Wednesday 9 September 2009

Consciousness and Ash Wednesday, by Sarah Jackson

A previous post (click here) contained a discussion of some pilot research I did on T.S. Eliot’s Ash Wednesday inspired by the work of Reuven Tsur (2002) who argued that some poetic texts “don’t only have meanings or convey thoughts, but also display emotional qualities perceived by the reader” (p. 279).

In experiencing a meditative quality of a poem a reader may feel confusion or disturbance, but will not necessarily attain a state where meditation can be said to have taken place. I worked on devising a replicable framework for considering a text “meditative.” I synthesised Tsur and his co-researchers’ findings from 1974 to 2003 into a framework with five sub-groups, which identified features of a poem into categories such as “Phonological” and “Lexical.” The ensuing framework helped to examine stylistically part of Ash Wednesday, establishing where the stylistic features potentially weakened simple perceptual organisation of the text.

The four readers in my study were asked to read 19 lines of Section V of the poem, then think aloud about it, while what they said was recorded. The first four lines of what they read were these:
If the lost word is lost, if the spent word is spent
If the unheard, unspoken
Word is unspoken, unheard;
Still is the unspoken word, the Word unheard.
Rather than the summaries given in the previous post, I here give some direct quotations.

Reader A reported some awareness of heightened feeing: she indicated an emotive crescendo in the first stanza which she described as feeling “broadening sort of like frames of reference to world … so I’m thinking that it’s more, more general perhaps.” Later she modified this to indicate the highest feeling on line 7. The first stanza begins with “If the lost word is lost” and ends with “Word.” The repeated use of “word” supports the idea that the two ends of an emotive crescendo may be marked by similar elements.

Reader B remarked that the first stanza was difficult to understand initially: “The repetition of ‘word’ used so many times, I’m trying to distinguish which word, whose word, um … this is simply repetitions of words … but I’m not able to break [it] down … who’s saying what to whom about what really there, I need to keep reading verse one… it doesn’t seem to be the end of an idea … I haven’t got a finished idea.” Here the repetitions have caused confusion and seem to be working against the sense of stability or security. The reader reported she was feeling “agitated … because I can’t actually grasp it … it’s not making sense to me and therefore I’m having difficulty progressing to the next section.” Her think-aloud about this section hinged on the place where understanding clarified somewhat and she spoke of “some glimmer of understanding.”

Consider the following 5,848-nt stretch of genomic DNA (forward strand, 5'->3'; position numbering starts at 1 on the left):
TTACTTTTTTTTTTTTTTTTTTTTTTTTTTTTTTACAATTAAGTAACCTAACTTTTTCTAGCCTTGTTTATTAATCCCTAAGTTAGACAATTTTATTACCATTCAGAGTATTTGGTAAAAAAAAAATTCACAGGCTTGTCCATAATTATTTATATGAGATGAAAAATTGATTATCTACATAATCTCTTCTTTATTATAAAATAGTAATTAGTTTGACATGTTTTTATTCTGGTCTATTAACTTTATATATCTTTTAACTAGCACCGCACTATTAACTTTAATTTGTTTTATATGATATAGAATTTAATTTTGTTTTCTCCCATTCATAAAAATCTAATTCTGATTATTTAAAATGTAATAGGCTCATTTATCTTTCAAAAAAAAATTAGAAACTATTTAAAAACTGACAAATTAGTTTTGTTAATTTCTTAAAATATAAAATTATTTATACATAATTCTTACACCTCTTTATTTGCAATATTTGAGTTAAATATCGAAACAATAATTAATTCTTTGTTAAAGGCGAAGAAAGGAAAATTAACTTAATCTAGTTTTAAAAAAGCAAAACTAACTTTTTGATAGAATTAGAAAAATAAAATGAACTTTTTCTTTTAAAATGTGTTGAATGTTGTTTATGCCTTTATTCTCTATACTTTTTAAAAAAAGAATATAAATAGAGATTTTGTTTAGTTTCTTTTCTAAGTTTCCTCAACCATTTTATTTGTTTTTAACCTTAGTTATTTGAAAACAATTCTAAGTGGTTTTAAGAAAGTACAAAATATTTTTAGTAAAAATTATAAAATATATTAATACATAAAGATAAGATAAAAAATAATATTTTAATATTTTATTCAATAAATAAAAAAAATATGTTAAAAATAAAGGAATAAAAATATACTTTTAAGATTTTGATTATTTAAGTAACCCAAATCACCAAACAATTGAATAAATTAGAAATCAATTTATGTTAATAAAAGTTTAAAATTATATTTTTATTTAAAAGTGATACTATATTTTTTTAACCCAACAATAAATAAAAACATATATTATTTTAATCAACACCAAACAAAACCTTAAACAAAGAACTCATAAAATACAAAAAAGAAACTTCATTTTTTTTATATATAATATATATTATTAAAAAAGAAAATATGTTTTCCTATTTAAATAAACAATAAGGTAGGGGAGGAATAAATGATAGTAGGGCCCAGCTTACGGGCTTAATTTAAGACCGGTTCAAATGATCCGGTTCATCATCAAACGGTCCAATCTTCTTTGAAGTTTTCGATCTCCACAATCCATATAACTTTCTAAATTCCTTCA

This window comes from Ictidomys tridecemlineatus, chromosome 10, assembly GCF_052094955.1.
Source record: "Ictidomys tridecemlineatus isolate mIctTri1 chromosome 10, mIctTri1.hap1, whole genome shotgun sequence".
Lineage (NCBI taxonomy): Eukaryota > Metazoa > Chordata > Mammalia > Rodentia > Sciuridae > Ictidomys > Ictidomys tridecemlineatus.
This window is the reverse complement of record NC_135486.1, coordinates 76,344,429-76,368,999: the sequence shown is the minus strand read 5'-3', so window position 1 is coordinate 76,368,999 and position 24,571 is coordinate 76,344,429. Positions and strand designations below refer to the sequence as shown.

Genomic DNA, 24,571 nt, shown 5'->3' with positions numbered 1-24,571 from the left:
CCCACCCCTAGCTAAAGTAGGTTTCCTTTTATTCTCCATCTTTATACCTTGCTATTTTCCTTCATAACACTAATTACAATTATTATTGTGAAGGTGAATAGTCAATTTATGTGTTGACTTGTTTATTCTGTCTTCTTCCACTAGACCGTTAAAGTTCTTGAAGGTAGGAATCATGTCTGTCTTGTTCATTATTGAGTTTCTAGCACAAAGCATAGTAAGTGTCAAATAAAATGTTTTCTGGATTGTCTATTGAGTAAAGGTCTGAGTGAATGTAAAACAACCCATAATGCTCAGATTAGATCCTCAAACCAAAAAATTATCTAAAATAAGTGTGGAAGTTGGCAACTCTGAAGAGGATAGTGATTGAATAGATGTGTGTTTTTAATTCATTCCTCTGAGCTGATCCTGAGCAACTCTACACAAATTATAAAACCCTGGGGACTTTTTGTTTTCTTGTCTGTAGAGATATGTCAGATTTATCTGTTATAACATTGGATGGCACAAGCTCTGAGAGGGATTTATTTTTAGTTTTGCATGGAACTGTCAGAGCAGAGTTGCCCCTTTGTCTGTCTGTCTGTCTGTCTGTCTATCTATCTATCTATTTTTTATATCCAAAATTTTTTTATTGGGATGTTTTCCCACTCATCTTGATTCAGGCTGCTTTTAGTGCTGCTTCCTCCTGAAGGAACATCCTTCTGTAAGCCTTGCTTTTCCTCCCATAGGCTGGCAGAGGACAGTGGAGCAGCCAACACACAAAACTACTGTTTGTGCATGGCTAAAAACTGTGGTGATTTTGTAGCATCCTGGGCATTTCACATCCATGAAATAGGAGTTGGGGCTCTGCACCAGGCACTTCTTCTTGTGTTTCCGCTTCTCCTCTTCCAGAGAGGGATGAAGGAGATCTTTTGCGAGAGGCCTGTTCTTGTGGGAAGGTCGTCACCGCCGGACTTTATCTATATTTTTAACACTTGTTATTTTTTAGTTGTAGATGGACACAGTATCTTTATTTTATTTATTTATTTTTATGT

Reader C reported confusion in comprehending the first six lines: “I hadn’t a clue what I was reading, or what it was about,” whereas Reader D tried out a variety of interpretations, then, towards the end of her protocol she, too, expressed some confusion about the first four lines which seemed to have deepened. She remarked that there were “uncertainties … it’s someone who’s in a turmoil … maybe that’s why I get the sense of sort of darkness … I do get the sense of nothingness.”

Readers reported heightened feelings of emotion and confusion that correlated with textual nexuses that I had determined from my analysis of stylistic features. In Section V of Ash Wednesday the emotions expressed were divergent: “calm,” “negativity,” “whirling into a void.” The sense that I gained from my pilot study was that the effort after meaning in reading this poem did not yield anything easy, but could induce, as Tsur proposes, an increased concentration, from which certain kinds of emotions could start to emerge not from meanings but from their absence. Is this, perhaps, an altered state of consciousness?

T. S. Eliot (1963) Collected Poems 1909-1962. London: Faber and Faber.

Reuven Tsur (2002) Aspects of cognitive poetics, in E. Semino and J. Culpeper (eds) Cognitive Stylistics: Language and cognition in text analysis. Amsterdam: Benjamins.

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